• The donor responds to the “case statement” of need from the community, and the organization’s ability to meet that need effectively and efficiently;
  • The donor is compelled by a story that illustrates the community’s need and the organization’s effective and efficient response;
  • The donor makes a commitment to become part of that response, recognizing that their gift from their excess financial capacity has the power to further our organization’s mission in a meaningful way. By the way, the donor gets to decide what is “excess financial capacity,” not fundraisers.
  • The donor’s excess financial capacity is effectively and efficiently “transformed” into food for the hungry, clothes for the poor, or medical treatment for the sick.
  • The donor is not only thanked for their gift, but also receives reports, as specifically as possible, regarding how the gift has transformed the community.
  • If you think a gift is completed when the check clears, you’re a tax collector, not a fundraiser.
  • If you think the gift is completed when the receipt is sent, you’re an accountant, not a fundraiser.
  • If you think the gift is completed when the donor sees what their gift has done, you’re a “transformational” fund­raiser.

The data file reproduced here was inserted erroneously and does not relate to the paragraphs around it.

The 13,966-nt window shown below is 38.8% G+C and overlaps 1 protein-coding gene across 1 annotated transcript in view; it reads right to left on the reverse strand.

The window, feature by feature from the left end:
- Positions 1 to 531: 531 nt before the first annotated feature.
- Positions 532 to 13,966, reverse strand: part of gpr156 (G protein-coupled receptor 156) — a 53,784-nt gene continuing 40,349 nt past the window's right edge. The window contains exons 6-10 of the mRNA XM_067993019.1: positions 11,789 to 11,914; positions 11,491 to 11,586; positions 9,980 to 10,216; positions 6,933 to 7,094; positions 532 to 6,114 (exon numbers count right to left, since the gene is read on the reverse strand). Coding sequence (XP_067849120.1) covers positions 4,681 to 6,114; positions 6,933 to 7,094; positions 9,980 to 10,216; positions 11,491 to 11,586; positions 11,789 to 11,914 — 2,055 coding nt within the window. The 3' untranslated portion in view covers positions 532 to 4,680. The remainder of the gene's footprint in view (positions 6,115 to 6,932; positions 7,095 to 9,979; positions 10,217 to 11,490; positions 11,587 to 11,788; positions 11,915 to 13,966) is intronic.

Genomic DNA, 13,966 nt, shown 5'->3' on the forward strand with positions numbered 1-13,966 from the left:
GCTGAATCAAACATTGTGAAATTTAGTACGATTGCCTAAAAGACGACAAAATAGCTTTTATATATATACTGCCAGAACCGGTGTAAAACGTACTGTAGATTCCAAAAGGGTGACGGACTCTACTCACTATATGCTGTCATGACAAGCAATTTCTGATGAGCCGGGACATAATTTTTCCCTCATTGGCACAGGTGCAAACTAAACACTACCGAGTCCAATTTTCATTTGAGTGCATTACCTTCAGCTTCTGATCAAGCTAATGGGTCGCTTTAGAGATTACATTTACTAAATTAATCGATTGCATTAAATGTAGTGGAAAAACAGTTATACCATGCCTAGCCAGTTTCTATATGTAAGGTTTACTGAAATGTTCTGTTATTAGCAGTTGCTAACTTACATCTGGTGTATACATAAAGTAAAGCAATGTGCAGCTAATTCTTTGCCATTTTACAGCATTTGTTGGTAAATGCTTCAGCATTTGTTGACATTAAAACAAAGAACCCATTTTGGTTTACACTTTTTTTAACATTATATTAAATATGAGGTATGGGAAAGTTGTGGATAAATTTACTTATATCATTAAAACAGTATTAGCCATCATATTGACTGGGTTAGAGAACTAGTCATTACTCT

From The NonProfit Times

Here at Jolkona, impact is central to our mission in changing philanthropy. By providing low cost donation opportunities, and clear proof of impact, we make it easy for your gifts to be transformational.

Through Esperança, just $16 will provide medical supplies for a surgical team to treat health issues in rural indigenous communities in Bolivia. This improves and saves lives for farmers who are too poor and remote to seek medical attention themselves. In addition, the volunteer surgical teams often provide training for local clinics.

Through MADRE, a donation of just $30 provides training for a woman farmer in East Sudan. This ensures that she has access to basic education, and can support her family in an environment where 40% of children suffer from malnutrition. In addition, responsible farming practices counteract the effects of climate change.

These are each amazingly high impact and transformational donation opportunities, providing a significant service, and you receive proof of impact. To transform the lives of people in need, and your own experience as a philanthropist, donate today!

You can help spread the word by liking us on Facebook, and by following us on Twitter, Pinterest, and Instagram.

Here at the Jolkona Foundation, we empower, we educate, and we offer access to much needed public health services by connecting you with many partner organizations. More importantly, we believe in the impact we can make, especially by supporting development work targeted towards improving the world. Through your support, we are having a real global impact and are working to ensure that the changes we make today have a positive and lasting impact on the future.

March is National Women’s History Month and a celebration of women who struggled to unlock doors so that women today can open the doors and walk through them. The Women’s History Project organizes this month and declares that:

Now, more than ever, the work of this movement needs to continue and expand. Each new generation needs to draw information and inspiration from the last.